The Antitrust Week In Review
Here are some of the developments in antitrust news this past week that we found interesting and are following.
SoftBank Said to Be Near Deal to Sell British Chip Designer Arm. SoftBank is near a deal to sell the British chip designer Arm to Nvidia, two people briefed on the matter said on Saturday, which would raise billions for the Japanese technology investor and create a powerhouse in the semiconductor industry. The two sides are close to an agreement for a cash-and-stock transaction whose price could potentially be more than $40 billion, these people said. A deal could be announced within days, though these people cautioned that final details have yet to be ironed out, and the talks could still fall apart. A transaction — which would be one of the biggest announced so far this year — could also raise concerns from antitrust regulators around the world and from customers of Arm’s chip designs, which drive the majority of the world’s smartphones, including the iPhone.
Apple seeks damages from ‘Fortnite’ creator in App Store dispute. Apple Inc on Tuesday filed counter claims against “Fortnite” creator Epic Games asking for lost App Store fees and other damages, and seeking an order to stop the game maker from operating its own in-app payment system. Apple and Epic have been in a legal battle since August, when the maker of the popular game launched its own in-app payment system to circumvent what it called Apple’s monopolistic practices. Apple’s App Store requires developers to use Apple’s payment system and pay a 30% commission. Apple blocked Epic’s ability to distribute updates or new apps through the App Store, and Epic sued Apple alleging that its App Store practices violate antitrust laws. The court allowed Apple to block Epic from distributing new titles as the case plays out, but the existing version of “Fortnite” still works, as does Epic’s payment system.
EU resumes LSE, Refinitiv deal probe, decision by December 16. EU antitrust regulators have set a new Dec. 16 deadline for their decision on the London Stock Exchange’s $27 billion takeover of data company Refinitiv after resuming their investigation into the deal. The European Commission had temporarily halted scrutiny of the deal in July while waiting for the companies to provide data it had requested. The EU’s competition regulator has voiced concerns that a combination of LSE’s bond-trading platform MTS and Refinitiv, which owns bond platform Tradeweb, would have a large market share in European government bond trading.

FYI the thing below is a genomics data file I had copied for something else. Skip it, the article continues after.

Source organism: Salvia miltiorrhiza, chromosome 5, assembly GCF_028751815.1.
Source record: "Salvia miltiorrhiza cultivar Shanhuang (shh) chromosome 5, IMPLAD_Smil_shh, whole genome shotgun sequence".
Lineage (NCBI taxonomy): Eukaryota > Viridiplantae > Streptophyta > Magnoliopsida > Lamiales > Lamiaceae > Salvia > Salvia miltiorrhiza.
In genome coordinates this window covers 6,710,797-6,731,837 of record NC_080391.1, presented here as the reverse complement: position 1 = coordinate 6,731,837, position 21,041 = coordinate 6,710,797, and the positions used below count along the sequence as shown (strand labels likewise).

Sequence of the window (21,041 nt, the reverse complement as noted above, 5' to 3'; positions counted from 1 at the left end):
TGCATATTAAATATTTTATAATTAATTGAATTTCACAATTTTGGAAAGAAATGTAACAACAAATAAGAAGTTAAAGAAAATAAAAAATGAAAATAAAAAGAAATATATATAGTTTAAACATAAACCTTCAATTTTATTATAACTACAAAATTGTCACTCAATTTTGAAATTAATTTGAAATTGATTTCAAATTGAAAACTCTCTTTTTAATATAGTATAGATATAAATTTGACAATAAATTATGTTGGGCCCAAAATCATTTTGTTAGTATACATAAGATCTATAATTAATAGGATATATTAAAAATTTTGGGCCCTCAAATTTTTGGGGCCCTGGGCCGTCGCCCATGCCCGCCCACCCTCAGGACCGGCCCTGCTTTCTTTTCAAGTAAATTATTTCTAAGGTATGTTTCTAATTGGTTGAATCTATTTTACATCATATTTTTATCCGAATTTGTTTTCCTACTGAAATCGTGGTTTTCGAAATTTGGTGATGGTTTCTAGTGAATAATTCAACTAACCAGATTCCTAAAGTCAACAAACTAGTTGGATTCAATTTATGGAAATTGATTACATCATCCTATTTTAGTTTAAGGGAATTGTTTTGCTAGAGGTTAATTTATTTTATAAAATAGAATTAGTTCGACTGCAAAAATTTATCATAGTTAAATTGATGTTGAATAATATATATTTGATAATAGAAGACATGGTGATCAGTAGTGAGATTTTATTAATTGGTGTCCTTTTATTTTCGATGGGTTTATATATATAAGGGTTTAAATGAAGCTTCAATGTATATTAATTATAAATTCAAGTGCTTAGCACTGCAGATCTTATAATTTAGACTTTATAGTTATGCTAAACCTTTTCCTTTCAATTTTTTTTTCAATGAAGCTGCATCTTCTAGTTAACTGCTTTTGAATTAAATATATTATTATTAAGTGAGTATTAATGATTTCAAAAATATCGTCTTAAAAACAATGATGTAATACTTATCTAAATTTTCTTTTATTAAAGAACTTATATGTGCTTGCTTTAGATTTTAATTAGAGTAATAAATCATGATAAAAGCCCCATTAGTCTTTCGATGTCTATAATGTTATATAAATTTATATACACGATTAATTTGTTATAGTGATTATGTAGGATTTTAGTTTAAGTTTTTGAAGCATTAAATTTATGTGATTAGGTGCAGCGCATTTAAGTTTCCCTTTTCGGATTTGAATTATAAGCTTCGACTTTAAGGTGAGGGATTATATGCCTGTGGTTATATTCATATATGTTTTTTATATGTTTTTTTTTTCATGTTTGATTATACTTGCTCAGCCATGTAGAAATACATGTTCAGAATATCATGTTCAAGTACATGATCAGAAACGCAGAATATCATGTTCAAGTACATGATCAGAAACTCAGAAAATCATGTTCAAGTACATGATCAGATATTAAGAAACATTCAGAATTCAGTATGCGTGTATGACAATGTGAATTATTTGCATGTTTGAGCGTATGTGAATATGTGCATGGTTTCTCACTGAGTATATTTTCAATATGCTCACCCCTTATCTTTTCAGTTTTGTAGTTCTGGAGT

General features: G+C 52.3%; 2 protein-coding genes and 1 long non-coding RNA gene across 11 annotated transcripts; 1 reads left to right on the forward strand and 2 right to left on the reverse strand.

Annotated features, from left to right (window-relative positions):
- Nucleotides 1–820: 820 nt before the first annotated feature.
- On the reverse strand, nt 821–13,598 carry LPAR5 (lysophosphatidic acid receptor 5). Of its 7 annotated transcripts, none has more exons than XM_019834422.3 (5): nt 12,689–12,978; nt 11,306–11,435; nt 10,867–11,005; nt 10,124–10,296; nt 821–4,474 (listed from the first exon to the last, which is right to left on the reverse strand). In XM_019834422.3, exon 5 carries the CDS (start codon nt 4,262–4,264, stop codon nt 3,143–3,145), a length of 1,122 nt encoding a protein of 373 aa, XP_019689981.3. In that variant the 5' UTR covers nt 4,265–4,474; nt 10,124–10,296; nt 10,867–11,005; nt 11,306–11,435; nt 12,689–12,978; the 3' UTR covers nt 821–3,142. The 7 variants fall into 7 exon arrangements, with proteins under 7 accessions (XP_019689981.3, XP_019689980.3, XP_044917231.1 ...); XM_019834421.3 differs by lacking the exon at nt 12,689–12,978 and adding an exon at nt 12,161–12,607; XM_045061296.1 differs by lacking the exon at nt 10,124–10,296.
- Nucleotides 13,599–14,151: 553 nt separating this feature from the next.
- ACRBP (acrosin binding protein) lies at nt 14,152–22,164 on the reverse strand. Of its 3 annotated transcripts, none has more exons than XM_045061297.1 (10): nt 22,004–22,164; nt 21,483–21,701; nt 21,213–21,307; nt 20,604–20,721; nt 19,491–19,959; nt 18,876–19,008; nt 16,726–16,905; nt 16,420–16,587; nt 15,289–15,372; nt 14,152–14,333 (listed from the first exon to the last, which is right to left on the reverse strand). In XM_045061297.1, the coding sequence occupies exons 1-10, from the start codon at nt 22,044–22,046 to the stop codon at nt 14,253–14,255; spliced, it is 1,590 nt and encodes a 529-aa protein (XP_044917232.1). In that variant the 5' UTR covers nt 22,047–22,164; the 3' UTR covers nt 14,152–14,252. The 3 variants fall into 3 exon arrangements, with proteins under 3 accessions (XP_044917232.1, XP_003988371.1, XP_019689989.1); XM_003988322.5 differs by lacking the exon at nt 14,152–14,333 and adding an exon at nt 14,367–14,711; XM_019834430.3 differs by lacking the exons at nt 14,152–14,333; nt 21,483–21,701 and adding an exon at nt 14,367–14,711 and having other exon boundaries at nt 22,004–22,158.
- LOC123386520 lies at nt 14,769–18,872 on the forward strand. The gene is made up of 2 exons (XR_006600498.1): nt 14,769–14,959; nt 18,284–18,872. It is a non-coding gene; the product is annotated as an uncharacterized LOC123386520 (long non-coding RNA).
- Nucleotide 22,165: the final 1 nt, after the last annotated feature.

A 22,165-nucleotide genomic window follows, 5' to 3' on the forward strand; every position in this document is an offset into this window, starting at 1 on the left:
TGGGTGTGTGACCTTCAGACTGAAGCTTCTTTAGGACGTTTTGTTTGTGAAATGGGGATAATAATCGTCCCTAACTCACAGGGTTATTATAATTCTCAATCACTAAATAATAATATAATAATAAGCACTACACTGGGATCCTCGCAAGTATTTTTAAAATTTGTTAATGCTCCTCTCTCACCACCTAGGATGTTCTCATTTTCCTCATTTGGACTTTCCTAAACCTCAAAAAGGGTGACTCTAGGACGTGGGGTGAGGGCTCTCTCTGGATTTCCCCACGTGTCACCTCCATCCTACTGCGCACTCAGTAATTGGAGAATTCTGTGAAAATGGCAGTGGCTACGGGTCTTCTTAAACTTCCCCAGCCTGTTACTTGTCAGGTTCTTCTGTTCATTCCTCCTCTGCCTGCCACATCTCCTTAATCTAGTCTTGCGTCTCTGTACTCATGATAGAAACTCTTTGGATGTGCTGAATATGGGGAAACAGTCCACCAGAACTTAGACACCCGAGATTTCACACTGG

UPDATE 1-Worldline offers EU concessions over $9.2 bln Ingenico deal. French payments company Worldline has offered concessions in a bid to gain EU antitrust approval for its 7.8-billion-euro ($9.2 billion) acquisition of rival Ingenico, a European Commission filing showed on Thursday. The move by Worldline, once part of Atos, could help it stave off a full-scale, four-month investigation by the EU competition enforcer. The Commission, which did not provide details in line with its policy, extended its deadline for a decision to Sept. 30. It is now expected to seek feedback from rivals and customers before deciding whether to accept the concessions, demand more or launch an investigation.